When free-spirited Sean Dugas was not heard from for a few days, loved ones filed a missing person report. The investigation then moved from Sean’s home in Pensacola, Florida, to the backyard of a rented house in Winder, Georgia. Investigation Discovery’s ‘Evil Twins: Under My Thumb’ chronicles how Sean’s murder was the result of greed and what eventually led to the killers’ arrest. So, let’s find out more about this case then, shall we?
How Did Sean Dugas Die?
Sean Dugas was a 30-year-old who lived in Pensacola, Florida. The young man was described as a friendly presence who made eccentric choices. A gentle and good-hearted person, Sean worked for the Pensacola News Journal for five years until 2010. He started as a clerk before covering entertainment, multimedia, and crime. On August 27, 2012, Sean made plans to have lunch with a friend, Patricia Burke. But when she showed up outside his home, a man told her Sean wasn’t there.
After that, Patricia tried contacting Sean repeatedly, with no response. She rechecked his apartment on September 7, 2012, finding it empty save for a TV. Finally, Patricia talked to Sean’s father, who reported him missing on September 13. Then, in October 2012, information led the police to Winder, Georgia, where a backyard was examined. Under a freshly poured concrete slab, the authorities found a storage container with Sean’s decomposing remains. He had suffered blunt force trauma to the back of the head and had been wrapped in a tarp.
Who Killed Sean Dugas?
At the time, Sean was good friends with twins William and Christopher Cormier. The trio grew up together and was interested in comic books and Magic: The Gathering, a fantasy card game. When Sean and the Cormiers were younger, they collected several comic books and cards. In August 2012, William and Christopher came to Pensacola to attend poker tournaments, and Sean invited them to live with him.
When Patricia checked with the neighbors in September 2012, they talked of seeing a U-Haul outside Sean’s house with at least one man loading things into it. That person told a neighbor that Sean had been in a fight, got beaten up, and was going to live with him. In mid-September, William and Christopher showed up at his father’s house in Winder with a U-Haul, telling him it was filled with a friend’s things. The foul odor inside was because the friend’s dog had died on the way from Pensacola.
The twins, then 31 years old, said they would bury the dog in the backyard and the father didn’t pay much attention to it. But on October 8, 2012, the father, Bill, got a call from the police asking for William. They had learned that Sean was last seen with Bill’s son before the disappearance. Furthermore, a friend of Sean’s stated some issues crept up between the twins and Sean during their stay in Pensacola. Rhys Watkins, the friend, said that Sean slept at his place for a few nights before his disappearance.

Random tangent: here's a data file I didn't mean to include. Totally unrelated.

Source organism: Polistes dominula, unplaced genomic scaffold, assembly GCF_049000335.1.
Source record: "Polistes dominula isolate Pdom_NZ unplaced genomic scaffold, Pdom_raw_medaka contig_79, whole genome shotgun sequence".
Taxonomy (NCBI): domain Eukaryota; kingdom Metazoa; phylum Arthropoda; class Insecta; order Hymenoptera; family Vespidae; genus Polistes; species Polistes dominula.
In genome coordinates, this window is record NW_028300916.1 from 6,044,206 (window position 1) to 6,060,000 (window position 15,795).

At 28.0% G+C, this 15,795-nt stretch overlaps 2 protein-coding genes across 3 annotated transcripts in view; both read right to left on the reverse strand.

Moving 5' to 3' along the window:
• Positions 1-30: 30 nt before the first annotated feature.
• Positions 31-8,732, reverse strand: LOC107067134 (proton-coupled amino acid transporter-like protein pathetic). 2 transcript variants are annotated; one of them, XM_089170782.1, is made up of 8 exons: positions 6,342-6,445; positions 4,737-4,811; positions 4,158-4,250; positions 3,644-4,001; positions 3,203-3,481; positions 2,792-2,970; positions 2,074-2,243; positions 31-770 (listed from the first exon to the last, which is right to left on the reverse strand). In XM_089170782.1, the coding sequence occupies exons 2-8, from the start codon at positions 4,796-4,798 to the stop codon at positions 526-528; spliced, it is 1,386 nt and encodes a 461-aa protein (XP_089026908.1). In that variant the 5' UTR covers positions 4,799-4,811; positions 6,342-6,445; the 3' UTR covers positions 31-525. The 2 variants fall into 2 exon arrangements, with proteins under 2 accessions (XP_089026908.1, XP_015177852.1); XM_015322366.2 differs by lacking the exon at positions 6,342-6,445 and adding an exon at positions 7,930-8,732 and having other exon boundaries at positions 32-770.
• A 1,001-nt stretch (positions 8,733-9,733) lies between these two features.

Once the remains were found, William and Christopher were arrested. The latter began talking to the authorities and placed the blame on William. According to Christopher, he saw his brother chase Sean down and hit him in the back of the head. Then, William went to the local Walmart and bought the storage container and the tarp, putting Sean’s remains inside. Leaving the container at Sean’s some, William took the former reporter’s rare card collection and sold them in different places. The collection was valued at up to $100,000.
Then, the twins returned to Sean’s house about a week later, loaded up his belongings and the body into a U-Haul, and drove to their father’s house in Winder. However, William claimed at his trial that he only did what Christopher asked him to do. According to William, he didn’t know that Sean was dead and thought they were helping him move from Pensacola. Regarding selling Sean’s belongings, William believed they were doing that to settle Sean’s debts.
Where Are William Cormier and Christopher Cormier Now?
At William’s trial in February 2014, the prosecution presented surveillance footage of him buying the storage container and the concrete used in Winder. The authorities believed the twins made around $20,000 and bought two vehicles. Ultimately, William was found guilty of first-degree murder and was sentenced to life in prison without the possibility of parole.
Earlier, Christopher pleaded no contest to robbery and being an accessory to murder, with the judge sentencing him to serve concurrent 15-year sentences. Prison records indicate that William remains incarcerated at the Taylor Correctional Institution in Perry, Florida. His brother, Christopher, is serving his sentence at the Reception and Medical Center, West Unit, in Lake Butler, Florida. He will be eligible for release in August 2025.
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